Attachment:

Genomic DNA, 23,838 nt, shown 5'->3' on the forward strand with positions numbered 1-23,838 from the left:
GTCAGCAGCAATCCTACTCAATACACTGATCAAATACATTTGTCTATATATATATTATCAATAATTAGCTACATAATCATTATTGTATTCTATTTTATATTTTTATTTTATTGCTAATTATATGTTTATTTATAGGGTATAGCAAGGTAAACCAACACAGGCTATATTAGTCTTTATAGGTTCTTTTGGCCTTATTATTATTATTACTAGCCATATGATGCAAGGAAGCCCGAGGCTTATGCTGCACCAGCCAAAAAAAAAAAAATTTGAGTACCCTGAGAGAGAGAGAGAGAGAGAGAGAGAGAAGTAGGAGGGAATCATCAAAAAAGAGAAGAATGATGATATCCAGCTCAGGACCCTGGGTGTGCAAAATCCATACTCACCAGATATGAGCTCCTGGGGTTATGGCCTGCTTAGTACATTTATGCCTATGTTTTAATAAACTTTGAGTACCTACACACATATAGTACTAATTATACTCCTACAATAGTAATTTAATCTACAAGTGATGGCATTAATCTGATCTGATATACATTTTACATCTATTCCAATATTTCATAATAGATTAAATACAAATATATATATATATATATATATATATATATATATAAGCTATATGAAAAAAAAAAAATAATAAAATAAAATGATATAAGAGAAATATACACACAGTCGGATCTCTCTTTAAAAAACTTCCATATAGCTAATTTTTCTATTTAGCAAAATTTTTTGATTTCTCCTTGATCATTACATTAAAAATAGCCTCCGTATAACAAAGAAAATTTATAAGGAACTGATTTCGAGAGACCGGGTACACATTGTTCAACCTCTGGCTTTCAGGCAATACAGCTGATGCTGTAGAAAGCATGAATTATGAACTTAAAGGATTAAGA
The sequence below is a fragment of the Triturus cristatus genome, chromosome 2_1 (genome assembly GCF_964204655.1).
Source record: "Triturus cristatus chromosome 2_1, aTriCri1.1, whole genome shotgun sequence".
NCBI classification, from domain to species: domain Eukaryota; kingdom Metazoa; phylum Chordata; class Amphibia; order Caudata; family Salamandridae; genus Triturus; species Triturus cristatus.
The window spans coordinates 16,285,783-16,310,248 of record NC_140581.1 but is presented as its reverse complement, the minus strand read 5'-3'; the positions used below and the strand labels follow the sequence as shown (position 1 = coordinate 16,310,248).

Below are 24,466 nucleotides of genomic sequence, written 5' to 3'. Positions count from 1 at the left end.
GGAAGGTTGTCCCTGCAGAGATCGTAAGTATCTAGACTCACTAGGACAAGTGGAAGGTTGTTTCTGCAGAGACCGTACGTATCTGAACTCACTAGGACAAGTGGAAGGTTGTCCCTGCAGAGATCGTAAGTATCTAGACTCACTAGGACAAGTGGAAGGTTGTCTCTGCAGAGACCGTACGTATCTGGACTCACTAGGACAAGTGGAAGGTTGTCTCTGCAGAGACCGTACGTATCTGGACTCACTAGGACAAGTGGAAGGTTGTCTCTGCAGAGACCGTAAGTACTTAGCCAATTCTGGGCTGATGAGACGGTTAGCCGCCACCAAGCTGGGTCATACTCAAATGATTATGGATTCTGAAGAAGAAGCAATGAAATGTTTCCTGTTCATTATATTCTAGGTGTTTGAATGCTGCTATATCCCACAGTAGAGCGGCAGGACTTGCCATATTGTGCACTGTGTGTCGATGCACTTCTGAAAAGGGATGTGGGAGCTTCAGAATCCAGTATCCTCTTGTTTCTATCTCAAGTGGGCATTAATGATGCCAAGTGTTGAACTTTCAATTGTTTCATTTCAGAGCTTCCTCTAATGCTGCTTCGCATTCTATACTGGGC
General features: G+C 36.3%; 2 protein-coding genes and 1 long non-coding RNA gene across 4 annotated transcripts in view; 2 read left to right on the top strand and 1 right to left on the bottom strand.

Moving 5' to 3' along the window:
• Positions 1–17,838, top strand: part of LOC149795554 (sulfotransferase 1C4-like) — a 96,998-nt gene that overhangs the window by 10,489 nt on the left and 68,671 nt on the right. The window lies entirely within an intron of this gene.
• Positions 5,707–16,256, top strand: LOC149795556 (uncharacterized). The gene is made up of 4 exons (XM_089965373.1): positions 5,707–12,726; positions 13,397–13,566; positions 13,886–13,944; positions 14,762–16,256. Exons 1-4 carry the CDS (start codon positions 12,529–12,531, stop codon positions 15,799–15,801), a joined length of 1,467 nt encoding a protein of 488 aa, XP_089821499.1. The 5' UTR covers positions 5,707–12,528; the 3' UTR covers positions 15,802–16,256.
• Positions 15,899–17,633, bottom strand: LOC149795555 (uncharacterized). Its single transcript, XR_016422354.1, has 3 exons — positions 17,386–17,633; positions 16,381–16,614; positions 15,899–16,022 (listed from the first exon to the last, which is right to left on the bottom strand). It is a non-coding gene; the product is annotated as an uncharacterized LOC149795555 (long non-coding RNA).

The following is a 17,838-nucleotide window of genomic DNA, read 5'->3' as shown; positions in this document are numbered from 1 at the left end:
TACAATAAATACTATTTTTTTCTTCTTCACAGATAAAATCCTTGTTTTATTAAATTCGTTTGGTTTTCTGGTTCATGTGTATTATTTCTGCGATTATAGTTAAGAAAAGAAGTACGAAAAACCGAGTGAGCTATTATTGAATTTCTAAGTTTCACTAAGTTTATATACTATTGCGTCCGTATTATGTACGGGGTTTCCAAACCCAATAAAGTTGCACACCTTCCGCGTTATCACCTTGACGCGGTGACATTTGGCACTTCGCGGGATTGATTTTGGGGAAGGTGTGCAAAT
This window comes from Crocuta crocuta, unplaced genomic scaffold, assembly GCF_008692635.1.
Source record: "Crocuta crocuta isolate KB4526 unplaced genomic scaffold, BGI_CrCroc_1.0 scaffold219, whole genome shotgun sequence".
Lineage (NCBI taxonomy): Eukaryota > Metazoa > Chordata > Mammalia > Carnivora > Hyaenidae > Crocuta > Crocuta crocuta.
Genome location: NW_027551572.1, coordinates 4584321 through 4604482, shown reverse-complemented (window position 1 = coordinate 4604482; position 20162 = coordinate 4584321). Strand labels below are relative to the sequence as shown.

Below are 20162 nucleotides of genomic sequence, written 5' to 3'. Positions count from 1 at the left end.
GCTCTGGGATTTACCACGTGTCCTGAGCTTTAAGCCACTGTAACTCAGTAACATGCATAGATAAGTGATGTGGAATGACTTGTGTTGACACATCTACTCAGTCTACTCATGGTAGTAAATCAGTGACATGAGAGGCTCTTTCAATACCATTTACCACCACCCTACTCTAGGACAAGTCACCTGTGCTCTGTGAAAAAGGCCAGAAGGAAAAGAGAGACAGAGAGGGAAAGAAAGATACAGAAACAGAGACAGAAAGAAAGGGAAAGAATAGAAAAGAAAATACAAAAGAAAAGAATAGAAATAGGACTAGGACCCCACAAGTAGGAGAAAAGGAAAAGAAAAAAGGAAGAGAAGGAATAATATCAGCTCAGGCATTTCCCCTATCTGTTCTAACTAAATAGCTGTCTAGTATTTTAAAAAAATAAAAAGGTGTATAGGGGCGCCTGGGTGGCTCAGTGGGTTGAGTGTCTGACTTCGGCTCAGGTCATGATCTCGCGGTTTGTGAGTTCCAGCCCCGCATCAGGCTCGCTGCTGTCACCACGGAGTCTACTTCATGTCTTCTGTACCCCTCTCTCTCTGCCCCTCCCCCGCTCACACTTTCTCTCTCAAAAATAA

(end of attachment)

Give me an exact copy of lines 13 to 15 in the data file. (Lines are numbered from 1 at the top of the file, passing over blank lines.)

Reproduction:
• Positions 15,899–17,633, bottom strand: LOC149795555 (uncharacterized). Its single transcript, XR_016422354.1, has 3 exons — positions 17,386–17,633; positions 16,381–16,614; positions 15,899–16,022 (listed from the first exon to the last, which is right to left on the bottom strand). It is a non-coding gene; the product is annotated as an uncharacterized LOC149795555 (long non-coding RNA).

The following is a 17,838-nucleotide window of genomic DNA, read 5'->3' as shown; positions in this document are numbered from 1 at the left end:
TACAATAAATACTATTTTTTTCTTCTTCACAGATAAAATCCTTGTTTTATTAAATTCGTTTGGTTTTCTGGTTCATGTGTATTATTTCTGCGATTATAGTTAAGAAAAGAAGTACGAAAAACCGAGTGAGCTATTATTGAATTTCTAAGTTTCACTAAGTTTATATACTATTGCGTCCGTATTATGTACGGGGTTTCCAAACCCAATAAAGTTGCACACCTTCCGCGTTATCACCTTGACGCGGTGACATTTGGCACTTCGCGGGATTGATTTTGGGGAAGGTGTGCAAAT